Top positive review
Brilliant, but sad in so many ways
on 7 August 2016
This is the 1923 novel that was shocking on its debut in France soon after the WW1 because it relates the first person perspective of a typical sixteen year old Francois having the chance of sex with an older, married woman whilst her husband Jacques is at the front. It is based on fact with this version having an introduction and afterword relating the long shadow the events cast over the true relationship between husband and wife after the war.
The story is dramatic and challenging – they are both guilty of lust, love and ‘cease the day’ of the times. It is extremely well written and quite captivating; I got the feeling she really loved the adolescent. The underage sex (for it starts when the schoolboy is 15) may well be a further and more difficult challenge today? It is also interesting how Francois’s father seems to almost promote the affair whilst the rest of society (landlords, neighbours etc) abhor the deceit yet hide it on the husband’s return.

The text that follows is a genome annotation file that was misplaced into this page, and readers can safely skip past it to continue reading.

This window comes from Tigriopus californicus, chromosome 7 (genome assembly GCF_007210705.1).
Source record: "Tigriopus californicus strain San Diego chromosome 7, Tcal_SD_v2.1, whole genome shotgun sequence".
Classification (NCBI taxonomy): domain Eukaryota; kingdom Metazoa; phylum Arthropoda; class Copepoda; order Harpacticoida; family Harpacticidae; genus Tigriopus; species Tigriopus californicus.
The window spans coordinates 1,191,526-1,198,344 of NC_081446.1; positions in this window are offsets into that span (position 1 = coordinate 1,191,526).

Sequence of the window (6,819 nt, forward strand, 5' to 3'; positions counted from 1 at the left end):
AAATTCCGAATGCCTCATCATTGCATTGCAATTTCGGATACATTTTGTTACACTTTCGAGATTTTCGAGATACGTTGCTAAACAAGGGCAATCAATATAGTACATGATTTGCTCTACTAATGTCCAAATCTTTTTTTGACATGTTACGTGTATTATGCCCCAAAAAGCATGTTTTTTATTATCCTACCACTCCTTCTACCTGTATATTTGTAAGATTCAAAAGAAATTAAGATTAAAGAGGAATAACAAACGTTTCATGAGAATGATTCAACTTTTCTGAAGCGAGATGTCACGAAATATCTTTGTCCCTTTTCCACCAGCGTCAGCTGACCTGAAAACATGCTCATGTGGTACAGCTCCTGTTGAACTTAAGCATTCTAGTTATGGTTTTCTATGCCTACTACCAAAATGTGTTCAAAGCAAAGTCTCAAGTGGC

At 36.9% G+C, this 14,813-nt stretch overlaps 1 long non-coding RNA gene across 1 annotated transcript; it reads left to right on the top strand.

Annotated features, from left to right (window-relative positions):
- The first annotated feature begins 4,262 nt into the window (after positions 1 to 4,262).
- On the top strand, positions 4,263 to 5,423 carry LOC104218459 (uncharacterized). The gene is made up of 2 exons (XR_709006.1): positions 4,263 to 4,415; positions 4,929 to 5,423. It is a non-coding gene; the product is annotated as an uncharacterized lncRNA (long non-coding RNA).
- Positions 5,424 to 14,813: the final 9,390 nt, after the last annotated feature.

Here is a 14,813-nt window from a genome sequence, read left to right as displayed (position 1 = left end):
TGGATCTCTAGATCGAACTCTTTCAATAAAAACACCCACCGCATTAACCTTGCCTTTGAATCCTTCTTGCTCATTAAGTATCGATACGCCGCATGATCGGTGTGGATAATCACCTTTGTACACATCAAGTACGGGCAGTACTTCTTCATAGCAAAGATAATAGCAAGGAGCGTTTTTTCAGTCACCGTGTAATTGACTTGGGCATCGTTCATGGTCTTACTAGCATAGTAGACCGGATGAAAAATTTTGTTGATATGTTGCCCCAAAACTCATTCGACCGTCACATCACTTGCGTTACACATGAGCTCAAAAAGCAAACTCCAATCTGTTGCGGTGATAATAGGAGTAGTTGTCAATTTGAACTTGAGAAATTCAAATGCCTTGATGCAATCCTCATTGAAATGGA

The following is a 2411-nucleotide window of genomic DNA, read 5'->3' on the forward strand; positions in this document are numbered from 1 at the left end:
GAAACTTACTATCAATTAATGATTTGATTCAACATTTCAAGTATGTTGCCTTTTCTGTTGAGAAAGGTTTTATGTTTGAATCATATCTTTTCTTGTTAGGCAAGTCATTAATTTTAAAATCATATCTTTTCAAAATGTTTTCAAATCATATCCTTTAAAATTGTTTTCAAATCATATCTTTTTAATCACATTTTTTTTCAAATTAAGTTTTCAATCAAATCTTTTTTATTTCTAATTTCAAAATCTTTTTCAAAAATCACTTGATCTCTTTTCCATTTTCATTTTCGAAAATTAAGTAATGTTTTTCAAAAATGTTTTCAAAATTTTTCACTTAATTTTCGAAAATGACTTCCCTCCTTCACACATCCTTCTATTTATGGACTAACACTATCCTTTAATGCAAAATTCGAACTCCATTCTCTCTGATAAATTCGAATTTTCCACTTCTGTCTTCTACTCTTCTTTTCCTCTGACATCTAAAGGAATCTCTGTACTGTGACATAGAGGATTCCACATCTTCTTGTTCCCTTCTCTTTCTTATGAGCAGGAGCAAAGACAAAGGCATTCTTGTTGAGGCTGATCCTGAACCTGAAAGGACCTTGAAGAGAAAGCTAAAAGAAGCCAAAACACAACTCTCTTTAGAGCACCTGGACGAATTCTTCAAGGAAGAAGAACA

For me the most shocking was not the affair or underage sex but the first quote below-
“It was I who dictated the only tender letters he ever received from her. She wrote them against her will, in tears, as I threatened that I would never see her again if she disobeyed. That Jacques should owe his only happiness to me did something to mitigate my remorse”
“The painful thing is not to leave life, but to leave whatever gives it meaning. When love is one’s life, what is the difference between living together and dying together”
“The field shivered in the evening breeze. Our selfish desire succeeded in forgetting prejudice, sacrificing the corn to the comfort of our love as it had sacrificed Jacques”
“Love must offer a great many advantages, since all men entrust it with their freedom”
Brilliant and one of the most thought provoking books I’ve read – 5 stars.